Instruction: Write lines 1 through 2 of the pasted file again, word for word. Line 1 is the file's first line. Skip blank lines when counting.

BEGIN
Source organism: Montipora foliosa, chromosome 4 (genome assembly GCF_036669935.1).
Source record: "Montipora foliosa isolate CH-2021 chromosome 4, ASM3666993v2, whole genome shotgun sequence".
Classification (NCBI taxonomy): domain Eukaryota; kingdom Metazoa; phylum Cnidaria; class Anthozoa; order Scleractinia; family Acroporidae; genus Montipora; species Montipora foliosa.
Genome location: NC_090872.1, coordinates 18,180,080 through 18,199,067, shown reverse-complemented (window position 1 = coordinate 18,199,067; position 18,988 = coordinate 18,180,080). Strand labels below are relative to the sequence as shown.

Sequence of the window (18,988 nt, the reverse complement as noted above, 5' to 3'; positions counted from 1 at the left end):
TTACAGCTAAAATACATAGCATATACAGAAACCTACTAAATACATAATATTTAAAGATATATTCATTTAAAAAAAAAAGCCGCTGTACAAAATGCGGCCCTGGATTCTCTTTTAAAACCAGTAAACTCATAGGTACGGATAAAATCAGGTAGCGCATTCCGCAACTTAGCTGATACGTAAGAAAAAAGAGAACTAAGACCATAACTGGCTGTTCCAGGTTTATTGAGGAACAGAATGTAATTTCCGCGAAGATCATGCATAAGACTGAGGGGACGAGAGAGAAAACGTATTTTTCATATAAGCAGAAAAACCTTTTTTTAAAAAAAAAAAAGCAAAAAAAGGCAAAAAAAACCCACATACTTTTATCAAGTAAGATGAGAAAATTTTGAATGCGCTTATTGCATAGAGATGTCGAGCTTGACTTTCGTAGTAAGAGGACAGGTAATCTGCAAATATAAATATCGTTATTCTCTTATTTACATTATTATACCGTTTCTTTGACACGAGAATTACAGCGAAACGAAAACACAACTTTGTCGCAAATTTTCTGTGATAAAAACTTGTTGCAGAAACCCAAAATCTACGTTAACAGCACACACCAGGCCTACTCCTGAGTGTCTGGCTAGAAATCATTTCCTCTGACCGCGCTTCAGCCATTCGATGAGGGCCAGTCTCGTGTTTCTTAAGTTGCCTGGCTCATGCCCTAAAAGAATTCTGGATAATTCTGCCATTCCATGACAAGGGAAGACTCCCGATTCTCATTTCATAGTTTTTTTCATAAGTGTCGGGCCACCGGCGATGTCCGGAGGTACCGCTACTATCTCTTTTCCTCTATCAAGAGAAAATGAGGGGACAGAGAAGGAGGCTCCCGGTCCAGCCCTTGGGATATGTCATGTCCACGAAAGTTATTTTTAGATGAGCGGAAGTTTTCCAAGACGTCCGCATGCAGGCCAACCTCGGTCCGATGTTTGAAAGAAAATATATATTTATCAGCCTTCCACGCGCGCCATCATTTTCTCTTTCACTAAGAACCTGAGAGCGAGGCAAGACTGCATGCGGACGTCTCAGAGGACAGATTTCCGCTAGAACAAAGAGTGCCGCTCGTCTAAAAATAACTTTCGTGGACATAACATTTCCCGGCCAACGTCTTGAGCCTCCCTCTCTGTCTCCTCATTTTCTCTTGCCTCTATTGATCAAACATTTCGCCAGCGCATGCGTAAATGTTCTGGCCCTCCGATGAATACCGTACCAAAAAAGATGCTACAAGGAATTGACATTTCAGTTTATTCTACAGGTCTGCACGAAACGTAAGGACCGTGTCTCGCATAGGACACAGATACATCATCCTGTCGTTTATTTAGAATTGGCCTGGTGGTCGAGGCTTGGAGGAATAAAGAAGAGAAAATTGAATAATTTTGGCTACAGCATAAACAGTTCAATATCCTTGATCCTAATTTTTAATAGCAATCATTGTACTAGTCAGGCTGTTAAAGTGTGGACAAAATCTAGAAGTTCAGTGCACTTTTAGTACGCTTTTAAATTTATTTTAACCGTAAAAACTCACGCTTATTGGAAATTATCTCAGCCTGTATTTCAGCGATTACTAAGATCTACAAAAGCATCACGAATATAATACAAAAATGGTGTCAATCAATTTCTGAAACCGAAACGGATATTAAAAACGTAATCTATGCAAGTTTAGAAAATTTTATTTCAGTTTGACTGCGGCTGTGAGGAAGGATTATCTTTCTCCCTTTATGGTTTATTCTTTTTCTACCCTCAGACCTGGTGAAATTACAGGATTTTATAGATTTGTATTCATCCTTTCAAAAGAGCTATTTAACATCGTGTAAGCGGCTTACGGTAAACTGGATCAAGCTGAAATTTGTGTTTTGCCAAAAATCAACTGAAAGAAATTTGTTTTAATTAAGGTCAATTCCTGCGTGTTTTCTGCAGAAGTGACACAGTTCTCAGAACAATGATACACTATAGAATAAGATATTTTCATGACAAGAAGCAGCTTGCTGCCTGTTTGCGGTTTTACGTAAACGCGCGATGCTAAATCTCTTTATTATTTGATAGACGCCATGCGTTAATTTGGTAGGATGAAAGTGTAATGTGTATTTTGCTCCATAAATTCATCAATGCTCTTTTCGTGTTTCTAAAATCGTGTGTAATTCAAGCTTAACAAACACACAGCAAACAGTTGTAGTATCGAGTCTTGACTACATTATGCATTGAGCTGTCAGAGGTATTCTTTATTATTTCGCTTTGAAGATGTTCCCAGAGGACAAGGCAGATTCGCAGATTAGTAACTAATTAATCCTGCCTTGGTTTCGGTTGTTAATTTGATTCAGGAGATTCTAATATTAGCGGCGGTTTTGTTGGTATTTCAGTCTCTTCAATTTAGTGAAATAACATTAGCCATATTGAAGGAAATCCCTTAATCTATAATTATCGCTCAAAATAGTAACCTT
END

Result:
Source organism: Montipora foliosa, chromosome 4 (genome assembly GCF_036669935.1).
Source record: "Montipora foliosa isolate CH-2021 chromosome 4, ASM3666993v2, whole genome shotgun sequence".